Nolan Erck talks about “ColdFusion Best Practices, Except When They Are Not”, in this episode of ColdFusion Alive Podcast, with host Michaela Light.
- What really is a best practice?
- May evolve over time
- Day job vs college best practice
- What is Technical Debt and why you don’t want it
- Quick fixes that cost you later
- Good, cheap and quick – pick 2
- When CFForm tags can be cool
- But – Non-programmer Dreamweaver editing for intranet with CFFORM
- When it is ok to changing code on your production code
- VP of marketing editing HTML + CF link to update Git
- Using a Non-MVC framework
- Best practice FW/1 or ColdBox
- Beginner CF team + custom XML framework + tight hard deadlines
- Emailing errors to your team vs logging
- Best practice CFLOG or LogBox or BugLogHQ + Slack
- When the problem is not code
- Developer stuck in the middle
- Removing “alter” from the code story
- Why are you proud to use CF?
- Less code to write
- No need for 3rd party libraries
- WWIT for you to make CF more alive this year?
- Modern CFers helping the middle CFers and the 5 tag CFers
- What are you looking forward to at NCDevCon, CFCAMP, CF Summit?
Mentioned in this episode
- MVC = Model View Controller
- CFML Slack channel
- Ben Nadel blog
- Ray Camden blog
- Mura blog
- CF Summit
- Episode on CF Summit “Best Practices Are Best, Except When They're Not, Nolan Erck”
Listen to the Audio
Nolan Erck is the Chief consultant at South of Shasta. He has been developing software for 19 years. Starting in the video game industry working on titles for Maxis and LucasArts, then advancing to web development in 1999, his list of credits includes Grim Fandango, StarWars Rogue Squadron, SimPark, SimSafari as well as high-traffic websites for clients. Nolan manages the SacInteractive User Group, teaches classes on aspects of software development, and regularly gives presentations at conferences and user groups across the country.
Michael: Welcome back to the podcast. I'm here with Nolan Erck from South of Shasta consulting. And we're going to be talking about ColdFusion best practices, but more importantly when the best practices are not the best practice. So we'll look at best practices and what they really are. What is technical debt, and why you don't want too much of it on your project. Picking two of good, cheap, and quick, and how to do that. We’ll look at a very naughty tag called C.F. form, and when they actually could be cool to use. And when it is okay to change code on your production server. We'll also look at some frameworks you may not be using, and what to do with error messages, and the best practice there. So, welcome Nolan.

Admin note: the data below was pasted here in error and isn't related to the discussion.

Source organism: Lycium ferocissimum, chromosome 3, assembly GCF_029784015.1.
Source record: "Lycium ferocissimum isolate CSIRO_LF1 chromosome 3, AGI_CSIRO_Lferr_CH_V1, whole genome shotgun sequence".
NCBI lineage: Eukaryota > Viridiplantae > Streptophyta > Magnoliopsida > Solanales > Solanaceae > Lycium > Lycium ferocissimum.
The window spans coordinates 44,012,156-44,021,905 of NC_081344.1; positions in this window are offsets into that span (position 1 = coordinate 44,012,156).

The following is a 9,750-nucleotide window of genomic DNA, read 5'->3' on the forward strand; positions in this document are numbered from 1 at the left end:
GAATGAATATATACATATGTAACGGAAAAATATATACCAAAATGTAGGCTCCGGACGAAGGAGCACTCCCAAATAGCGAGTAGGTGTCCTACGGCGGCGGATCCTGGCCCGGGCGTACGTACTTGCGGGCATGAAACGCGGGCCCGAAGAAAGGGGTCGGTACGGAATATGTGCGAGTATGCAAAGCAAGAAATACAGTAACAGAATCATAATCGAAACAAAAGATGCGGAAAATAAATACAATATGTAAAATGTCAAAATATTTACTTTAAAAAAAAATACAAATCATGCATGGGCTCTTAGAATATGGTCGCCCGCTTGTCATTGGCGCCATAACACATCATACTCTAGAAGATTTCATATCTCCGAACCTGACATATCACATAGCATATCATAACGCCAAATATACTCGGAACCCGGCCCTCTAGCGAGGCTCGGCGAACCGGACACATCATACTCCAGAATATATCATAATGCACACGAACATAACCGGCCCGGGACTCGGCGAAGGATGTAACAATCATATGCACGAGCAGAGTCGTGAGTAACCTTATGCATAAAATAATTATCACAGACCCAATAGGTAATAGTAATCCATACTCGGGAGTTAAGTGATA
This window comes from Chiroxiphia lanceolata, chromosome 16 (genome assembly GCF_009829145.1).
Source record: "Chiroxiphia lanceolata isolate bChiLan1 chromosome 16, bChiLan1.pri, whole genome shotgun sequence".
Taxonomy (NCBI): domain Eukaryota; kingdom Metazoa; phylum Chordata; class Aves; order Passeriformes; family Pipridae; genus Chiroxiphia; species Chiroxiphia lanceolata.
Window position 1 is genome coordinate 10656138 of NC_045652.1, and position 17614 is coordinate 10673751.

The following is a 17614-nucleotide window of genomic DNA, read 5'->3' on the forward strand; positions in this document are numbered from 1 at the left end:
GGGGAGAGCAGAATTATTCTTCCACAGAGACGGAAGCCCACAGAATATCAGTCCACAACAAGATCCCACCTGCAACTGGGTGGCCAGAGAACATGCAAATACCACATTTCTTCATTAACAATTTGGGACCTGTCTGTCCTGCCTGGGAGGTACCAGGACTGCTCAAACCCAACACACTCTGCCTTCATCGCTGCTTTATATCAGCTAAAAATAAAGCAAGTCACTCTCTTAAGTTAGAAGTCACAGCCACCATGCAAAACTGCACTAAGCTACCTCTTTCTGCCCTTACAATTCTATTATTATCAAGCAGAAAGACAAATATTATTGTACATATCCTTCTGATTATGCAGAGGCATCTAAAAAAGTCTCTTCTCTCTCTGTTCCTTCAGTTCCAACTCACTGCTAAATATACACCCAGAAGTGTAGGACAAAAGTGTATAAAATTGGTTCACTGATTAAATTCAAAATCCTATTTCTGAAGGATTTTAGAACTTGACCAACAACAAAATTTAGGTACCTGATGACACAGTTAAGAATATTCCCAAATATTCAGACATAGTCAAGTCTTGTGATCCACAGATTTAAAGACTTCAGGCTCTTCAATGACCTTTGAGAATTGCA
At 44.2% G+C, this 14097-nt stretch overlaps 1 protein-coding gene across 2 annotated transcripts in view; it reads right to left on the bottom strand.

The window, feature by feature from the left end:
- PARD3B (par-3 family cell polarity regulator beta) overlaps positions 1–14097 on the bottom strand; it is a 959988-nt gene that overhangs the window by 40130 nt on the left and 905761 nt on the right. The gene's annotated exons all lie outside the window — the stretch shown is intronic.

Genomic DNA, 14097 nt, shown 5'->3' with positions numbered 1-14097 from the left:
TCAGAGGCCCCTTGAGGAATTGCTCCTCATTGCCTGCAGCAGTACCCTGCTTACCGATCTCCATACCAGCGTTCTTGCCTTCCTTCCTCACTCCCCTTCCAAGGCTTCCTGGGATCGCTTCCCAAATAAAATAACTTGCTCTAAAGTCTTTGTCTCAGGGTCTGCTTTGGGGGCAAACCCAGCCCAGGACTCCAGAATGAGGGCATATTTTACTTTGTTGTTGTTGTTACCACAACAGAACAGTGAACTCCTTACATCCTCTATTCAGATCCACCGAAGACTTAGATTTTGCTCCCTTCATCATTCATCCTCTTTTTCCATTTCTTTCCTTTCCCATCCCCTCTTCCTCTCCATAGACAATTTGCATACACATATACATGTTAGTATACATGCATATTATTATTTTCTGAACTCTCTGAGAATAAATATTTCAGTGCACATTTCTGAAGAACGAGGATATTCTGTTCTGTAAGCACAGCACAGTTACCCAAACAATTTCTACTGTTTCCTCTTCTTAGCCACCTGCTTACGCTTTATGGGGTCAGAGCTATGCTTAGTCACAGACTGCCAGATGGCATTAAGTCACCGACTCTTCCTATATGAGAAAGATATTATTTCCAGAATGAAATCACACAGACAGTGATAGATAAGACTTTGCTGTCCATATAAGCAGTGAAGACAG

Nolan: Thanks for having me.
Michael: Hey, I'm glad to have you back on the show. And Nolan’s being very popular. He was speaking in C.F. objective. I think you are in four sessions, or something.
Nolan: Part of four sessions, yeah.
Michael: Yeah, and he's also speaking N.C. Defcon, C.F. camp, and C.F. summit. So we'll talk more about those towards the end of the episode. But first, let's just clarify what exactly is a best practice? We hear about them all the time. What exactly is a best practice?
Nolan: So best practice is a technique, or a guideline of some kind that has generally been accepted by whatever community you're part of. In this case ColdFusion or CFML. As that's the at least currently less proper respected way to do whatever the task is you're talking about. The reason I say most current is sometimes, best practices of all over the course of the evolution of the language, or evolution of the technology stack, or whatever. So it might be a best practice today, may not have been a best practice five years ago. And it might not be a best practice five years in the future.
And to continue learning how to make your ColdFusion apps more modern and alive, I encourage you to download our free ColdFusion Alive Best Practices Checklist.
Because… perhaps you are responsible for a mission-critical or revenue-generating CF application that you don’t trust 100%, where implementing new features is a painful ad-hoc process with slow turnaround even for simple requests.
What if you have no contingency plan for a sudden developer departure or a server outage? Perhaps every time a new freelancer works on your site, something breaks. Or your application availability, security, and reliability are poor.
And if you are depending on ColdFusion for your job, then you can’t afford to let your CF development methods die on the vine.
You’re making a high-stakes bet that everything is going to be OK using the same old app creation ways in that one language — forever.
All it would take is for your fellow CF developer to quit or for your CIO to decide to leave the (falsely) perceived sinking ship of CFML and you could lose everything—your project, your hard-won CF skills, and possibly even your job.
Luckily, there are a number of simple, logical steps you can take now to protect yourself from these obvious risks.
No Brainer ColdFusion Best Practices to Ensure You Thrive No Matter What Happens Next
Modern ColdFusion development best practices that reduce stress, inefficiency, project lifecycle costs while simultaneously increasing project velocity and innovation.
√ Easily create a consistent server architecture across development, testing, and production
√ A modern test environment to prevent bugs from spreading
√ Automated continuous integration tools that work well with CF
√ A portable development environment baked into your codebase… for free!
Learn about these and many more strategies in our free ColdFusion Alive Best Practices Checklist.